Saint-Malo, touted to be the largest hybrid ship in the world, has reportedly planned to ferry passengers between France and the UK over the next few years.
Operator Brittany Ferries has stated that the vessel would be powered by a battery with a capacity of 11.5 megawatt-hours. This battery capacity is double the one generally used for hybrid marine vessels.
The French shipping company has asserted that the ship will be delivered by 2024. Shortly after, a second hybrid ship will join the fleet, ferrying between Caen and Portsmouth.
For the uninitiated, hybrid ships run on battery power, liquefied natural gas, or a combination of both.
Brittany Ferries has remarked that Stena RoRo is constructing three hybrid vessels using hybrid technology from Finland-based company Wärtsilä.
Hakan Agnevall, Chief Executive Officer of Wärtsilä, has commented that a battery of this size will enable marine vessels to run at full power, using all thrusters and both propellers to operate emissions-free even in bad weather conditions.
Like other types of transportation, marine-based mobility has a significant environmental footprint. According to the Brussels-based campaign group Transport & Environment, ships are a substantial source of emissions and oil consumption across the EU.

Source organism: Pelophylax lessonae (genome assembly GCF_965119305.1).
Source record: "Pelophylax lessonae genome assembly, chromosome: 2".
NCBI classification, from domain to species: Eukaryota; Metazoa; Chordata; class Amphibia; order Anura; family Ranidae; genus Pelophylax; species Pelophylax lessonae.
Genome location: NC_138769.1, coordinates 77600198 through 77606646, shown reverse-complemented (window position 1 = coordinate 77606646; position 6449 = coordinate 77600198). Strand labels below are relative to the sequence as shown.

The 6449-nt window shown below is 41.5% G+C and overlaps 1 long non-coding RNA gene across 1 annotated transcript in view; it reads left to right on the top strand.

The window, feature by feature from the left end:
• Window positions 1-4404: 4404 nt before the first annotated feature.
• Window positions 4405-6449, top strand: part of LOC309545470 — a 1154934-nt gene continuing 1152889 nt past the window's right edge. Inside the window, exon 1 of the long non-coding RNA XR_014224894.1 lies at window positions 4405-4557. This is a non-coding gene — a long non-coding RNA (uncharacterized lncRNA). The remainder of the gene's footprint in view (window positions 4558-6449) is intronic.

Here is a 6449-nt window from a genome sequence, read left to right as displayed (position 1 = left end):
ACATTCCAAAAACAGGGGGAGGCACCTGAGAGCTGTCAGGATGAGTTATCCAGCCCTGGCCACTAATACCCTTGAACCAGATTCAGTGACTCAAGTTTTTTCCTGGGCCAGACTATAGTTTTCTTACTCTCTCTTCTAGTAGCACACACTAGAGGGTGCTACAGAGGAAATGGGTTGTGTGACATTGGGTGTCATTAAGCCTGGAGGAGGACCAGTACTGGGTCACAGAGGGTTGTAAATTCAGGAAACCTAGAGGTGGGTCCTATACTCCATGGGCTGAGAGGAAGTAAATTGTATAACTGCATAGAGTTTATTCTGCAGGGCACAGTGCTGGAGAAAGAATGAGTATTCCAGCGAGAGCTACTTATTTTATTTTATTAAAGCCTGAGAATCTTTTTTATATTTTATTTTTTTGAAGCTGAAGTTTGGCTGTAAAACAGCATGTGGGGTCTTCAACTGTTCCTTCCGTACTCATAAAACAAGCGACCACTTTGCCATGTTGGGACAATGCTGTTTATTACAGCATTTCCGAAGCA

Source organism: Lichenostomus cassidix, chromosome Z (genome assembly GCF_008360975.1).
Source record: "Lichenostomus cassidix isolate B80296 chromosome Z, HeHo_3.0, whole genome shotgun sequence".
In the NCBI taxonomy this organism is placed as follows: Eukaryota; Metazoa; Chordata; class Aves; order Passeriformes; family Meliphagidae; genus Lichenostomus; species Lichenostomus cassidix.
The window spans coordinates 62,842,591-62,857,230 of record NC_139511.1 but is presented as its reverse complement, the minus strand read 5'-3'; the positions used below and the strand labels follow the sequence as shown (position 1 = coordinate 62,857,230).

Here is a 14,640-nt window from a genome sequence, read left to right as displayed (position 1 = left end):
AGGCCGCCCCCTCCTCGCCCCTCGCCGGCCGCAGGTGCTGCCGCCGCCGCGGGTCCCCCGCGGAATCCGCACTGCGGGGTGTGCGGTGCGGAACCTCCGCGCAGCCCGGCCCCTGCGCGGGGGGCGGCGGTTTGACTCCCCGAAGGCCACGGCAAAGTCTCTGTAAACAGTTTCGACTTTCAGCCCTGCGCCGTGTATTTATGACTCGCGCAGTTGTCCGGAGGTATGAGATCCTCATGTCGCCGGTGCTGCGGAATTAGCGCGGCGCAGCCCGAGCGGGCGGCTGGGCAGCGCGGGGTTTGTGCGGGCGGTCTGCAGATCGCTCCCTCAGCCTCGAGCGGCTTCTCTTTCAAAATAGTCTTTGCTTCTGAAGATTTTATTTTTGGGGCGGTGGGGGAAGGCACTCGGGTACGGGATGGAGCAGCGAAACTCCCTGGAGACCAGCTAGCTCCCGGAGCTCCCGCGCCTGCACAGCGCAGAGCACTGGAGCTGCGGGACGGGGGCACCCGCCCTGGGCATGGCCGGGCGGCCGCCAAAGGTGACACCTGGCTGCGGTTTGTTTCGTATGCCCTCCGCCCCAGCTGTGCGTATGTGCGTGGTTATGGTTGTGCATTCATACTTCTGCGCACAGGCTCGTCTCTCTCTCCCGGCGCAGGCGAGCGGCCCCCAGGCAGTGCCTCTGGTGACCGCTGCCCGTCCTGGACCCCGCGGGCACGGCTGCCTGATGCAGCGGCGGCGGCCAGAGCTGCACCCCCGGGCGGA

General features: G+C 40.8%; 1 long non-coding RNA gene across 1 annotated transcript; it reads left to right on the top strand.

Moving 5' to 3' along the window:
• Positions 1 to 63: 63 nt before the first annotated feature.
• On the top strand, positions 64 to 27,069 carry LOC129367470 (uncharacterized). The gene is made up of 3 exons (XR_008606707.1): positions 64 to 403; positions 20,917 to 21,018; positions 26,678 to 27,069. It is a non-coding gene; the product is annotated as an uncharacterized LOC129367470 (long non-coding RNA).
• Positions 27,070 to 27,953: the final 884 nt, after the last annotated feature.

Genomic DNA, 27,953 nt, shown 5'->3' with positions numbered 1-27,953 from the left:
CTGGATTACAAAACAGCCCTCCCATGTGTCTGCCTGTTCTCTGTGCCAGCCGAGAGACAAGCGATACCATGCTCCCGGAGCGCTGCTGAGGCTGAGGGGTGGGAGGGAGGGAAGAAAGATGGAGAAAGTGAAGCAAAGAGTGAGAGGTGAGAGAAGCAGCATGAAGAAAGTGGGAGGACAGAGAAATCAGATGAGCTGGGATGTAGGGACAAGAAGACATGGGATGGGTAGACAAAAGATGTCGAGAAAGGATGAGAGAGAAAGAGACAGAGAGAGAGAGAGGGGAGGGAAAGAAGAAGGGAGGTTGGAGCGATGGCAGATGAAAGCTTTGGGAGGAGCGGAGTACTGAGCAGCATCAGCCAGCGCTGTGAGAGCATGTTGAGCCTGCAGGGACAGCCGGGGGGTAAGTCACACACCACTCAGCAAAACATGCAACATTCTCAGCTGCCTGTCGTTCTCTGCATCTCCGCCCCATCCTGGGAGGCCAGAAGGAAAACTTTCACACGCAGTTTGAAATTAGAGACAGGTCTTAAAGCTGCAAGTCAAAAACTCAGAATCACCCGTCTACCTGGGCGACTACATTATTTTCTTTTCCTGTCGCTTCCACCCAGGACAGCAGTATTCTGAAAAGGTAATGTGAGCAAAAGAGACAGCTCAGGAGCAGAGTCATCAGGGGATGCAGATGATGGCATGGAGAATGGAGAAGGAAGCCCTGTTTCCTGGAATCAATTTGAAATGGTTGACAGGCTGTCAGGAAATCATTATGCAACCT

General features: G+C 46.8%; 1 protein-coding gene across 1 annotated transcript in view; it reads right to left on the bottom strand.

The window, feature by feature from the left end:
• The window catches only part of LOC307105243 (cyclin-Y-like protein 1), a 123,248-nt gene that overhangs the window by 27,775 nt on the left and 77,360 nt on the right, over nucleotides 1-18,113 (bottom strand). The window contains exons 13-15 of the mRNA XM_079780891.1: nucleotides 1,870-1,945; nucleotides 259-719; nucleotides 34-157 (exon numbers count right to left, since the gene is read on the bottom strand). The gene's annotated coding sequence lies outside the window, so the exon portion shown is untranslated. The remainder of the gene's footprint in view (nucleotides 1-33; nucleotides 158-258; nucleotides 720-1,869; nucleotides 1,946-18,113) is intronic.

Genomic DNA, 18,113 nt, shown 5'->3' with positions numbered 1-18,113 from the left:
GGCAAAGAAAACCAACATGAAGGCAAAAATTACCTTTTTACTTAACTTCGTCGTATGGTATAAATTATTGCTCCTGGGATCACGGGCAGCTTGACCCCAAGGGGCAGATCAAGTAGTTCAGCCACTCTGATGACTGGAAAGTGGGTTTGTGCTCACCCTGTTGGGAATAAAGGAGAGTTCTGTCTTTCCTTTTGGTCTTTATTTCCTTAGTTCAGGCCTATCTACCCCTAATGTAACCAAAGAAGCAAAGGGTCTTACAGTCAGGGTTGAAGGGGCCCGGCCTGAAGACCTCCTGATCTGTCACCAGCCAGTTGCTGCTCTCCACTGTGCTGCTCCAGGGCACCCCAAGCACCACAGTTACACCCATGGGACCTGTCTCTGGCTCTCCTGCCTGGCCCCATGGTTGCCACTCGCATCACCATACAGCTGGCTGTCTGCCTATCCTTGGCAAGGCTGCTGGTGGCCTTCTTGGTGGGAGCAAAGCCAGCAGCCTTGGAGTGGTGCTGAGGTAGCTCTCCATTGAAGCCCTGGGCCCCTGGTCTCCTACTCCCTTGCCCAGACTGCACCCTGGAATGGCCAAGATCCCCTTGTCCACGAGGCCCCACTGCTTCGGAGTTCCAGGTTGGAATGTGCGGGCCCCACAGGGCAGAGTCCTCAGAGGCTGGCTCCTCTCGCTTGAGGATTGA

Furthermore, the International Energy Agency stated that in 2020, global shipping was responsible for close to 2% of the Earth’s carbon dioxide emissions related to energy.
With growing concerns around sustainability, major businesses and economies worldwide are seeking to mitigate emissions and achieve net-zero goals. Thus, the shipping industry will have to find new methods of limiting the environmental footprint of its business which is an uphill task.
Earlier in 2022, Moller-Maersk’s CEO Soren Skou pointed out that although a transition to green fuels would prove costly to the industry, it is important to focus on long-term gain instead of short-term pain.
Skou’s opinion came a day after the company pledged to meet net-zero emissions by 2040.